Bacterial Cell Structure (continued). You are here. Peptidoglycan structure. Bacteria typically face hypotonic environments Peptidoglycan provides support, Limits expansion of cell membrane Bacteria need other protection from hypertonic situations. Gram negative cell wall. Outer membrane.
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extends from cell surface.
contains odd sugars
Gln-P and fatty acids
take the place of
“Sugar covering”: capsules are firmly
attached, slime layers are loose.
Multiple advantages to cells:
protection from predators, WBCs
protection from biocides (as part of biofilms)
attachment to surfaces and site of attachment by others.
S-layers are highly structured protein layers that function like
Both are appendages made of protein
Singular: fimbria, pilus
Both used for attachment
Fimbriae: to surfaces (incl. host cells) and other bacteria.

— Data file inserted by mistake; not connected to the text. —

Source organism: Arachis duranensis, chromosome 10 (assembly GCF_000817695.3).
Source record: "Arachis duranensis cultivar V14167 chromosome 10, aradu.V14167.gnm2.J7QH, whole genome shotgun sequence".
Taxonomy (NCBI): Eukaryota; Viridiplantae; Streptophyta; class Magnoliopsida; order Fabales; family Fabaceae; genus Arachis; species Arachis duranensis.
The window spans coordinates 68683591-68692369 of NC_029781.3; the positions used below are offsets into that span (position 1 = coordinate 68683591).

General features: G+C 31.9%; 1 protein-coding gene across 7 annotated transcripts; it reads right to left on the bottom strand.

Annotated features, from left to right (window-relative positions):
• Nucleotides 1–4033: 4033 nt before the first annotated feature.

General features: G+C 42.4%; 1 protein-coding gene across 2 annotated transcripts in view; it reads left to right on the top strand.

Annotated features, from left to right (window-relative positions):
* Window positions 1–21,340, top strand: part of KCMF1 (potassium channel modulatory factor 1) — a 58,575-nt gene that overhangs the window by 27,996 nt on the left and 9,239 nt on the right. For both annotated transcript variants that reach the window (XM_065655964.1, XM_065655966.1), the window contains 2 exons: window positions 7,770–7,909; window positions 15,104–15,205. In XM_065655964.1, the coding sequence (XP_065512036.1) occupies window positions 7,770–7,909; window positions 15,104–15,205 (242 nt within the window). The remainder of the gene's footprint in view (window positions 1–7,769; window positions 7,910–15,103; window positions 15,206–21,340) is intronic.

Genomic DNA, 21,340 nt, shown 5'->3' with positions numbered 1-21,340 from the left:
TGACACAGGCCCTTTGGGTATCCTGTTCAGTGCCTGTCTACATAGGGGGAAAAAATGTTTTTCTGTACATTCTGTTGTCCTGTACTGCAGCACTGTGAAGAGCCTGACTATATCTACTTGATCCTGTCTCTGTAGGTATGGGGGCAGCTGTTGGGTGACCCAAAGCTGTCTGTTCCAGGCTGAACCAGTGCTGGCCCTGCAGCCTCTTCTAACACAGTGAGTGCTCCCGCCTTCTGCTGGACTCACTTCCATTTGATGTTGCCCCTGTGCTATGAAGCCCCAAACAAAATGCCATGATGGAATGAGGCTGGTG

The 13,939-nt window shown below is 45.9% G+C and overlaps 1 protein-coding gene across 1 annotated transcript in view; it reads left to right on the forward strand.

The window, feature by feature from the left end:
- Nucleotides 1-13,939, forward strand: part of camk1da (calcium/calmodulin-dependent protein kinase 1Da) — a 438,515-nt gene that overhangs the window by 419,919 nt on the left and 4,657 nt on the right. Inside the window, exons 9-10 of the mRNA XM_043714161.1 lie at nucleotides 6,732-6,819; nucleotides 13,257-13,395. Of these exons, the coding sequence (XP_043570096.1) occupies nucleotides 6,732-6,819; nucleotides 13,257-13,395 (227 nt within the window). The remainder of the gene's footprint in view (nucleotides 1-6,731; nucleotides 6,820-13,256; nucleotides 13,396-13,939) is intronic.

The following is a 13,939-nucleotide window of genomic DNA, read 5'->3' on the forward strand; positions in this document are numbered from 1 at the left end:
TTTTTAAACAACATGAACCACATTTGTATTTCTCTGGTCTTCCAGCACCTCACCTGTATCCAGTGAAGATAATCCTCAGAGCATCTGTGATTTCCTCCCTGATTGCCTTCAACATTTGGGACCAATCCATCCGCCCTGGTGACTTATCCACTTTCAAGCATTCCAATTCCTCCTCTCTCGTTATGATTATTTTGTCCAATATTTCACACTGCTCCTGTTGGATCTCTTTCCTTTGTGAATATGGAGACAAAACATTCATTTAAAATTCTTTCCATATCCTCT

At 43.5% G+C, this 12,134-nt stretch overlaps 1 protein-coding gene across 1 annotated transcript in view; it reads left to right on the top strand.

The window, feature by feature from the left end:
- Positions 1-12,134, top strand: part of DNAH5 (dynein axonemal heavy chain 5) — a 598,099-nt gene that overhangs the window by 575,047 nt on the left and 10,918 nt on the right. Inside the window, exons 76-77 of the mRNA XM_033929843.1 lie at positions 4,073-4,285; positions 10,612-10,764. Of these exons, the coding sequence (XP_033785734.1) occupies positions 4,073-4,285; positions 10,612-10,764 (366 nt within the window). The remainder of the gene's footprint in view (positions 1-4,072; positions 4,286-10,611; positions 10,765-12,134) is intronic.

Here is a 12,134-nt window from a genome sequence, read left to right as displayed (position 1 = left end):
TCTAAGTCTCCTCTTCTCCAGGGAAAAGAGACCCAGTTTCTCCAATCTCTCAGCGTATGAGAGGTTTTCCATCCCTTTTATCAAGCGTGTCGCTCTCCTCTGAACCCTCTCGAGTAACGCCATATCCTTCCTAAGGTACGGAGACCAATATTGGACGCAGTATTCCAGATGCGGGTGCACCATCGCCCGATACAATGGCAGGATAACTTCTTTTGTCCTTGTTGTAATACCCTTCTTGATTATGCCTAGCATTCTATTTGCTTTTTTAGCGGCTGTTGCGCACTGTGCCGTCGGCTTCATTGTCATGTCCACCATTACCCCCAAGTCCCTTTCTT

Pili: to other bacteria for exchanging DNA (“sex”).
www.ai.mit.edu/people/ tk/ce/flagella-s.gifwww.bmb.leeds.ac.uk/.../icu8/ introduction/bacteria.html
Bacteria change how they move in response to chemicals
Bacteria move toward attractants (e.g. nutrients).
Bacteria move away from repellants.
In this figure, bacteria use up nutrients in the agar, then move outward to where more nutrients are, producing rings of growth.
Some bacteria move without flagella
Movement on a solid surface.
No visible organelles of locomotion.
Cells produce, move in slime trails.
Unrelated organism glide:
cyanobacteria; appear to glide by
Cells glide in groups, singly, and
can reverse directions.
Cytoplasm may also contain inclusions, gas vacuoles,
extended membrane systems, or magnetosomes.
But generally NO membrane-bound organelles.
Membrane coated pieces of magnetite, assist bacteria in moving to microaerophilic environments. An organelle?
North is down.
Both prokaryotes and eukaryotes.
Small molecules like
gases can diffuse
through the bilayer.
Larger or more
Mitochondrion Plasmalemma (cell membrane)nucleus, ribosomeslysozomeendoplasmic reticulumgolgi body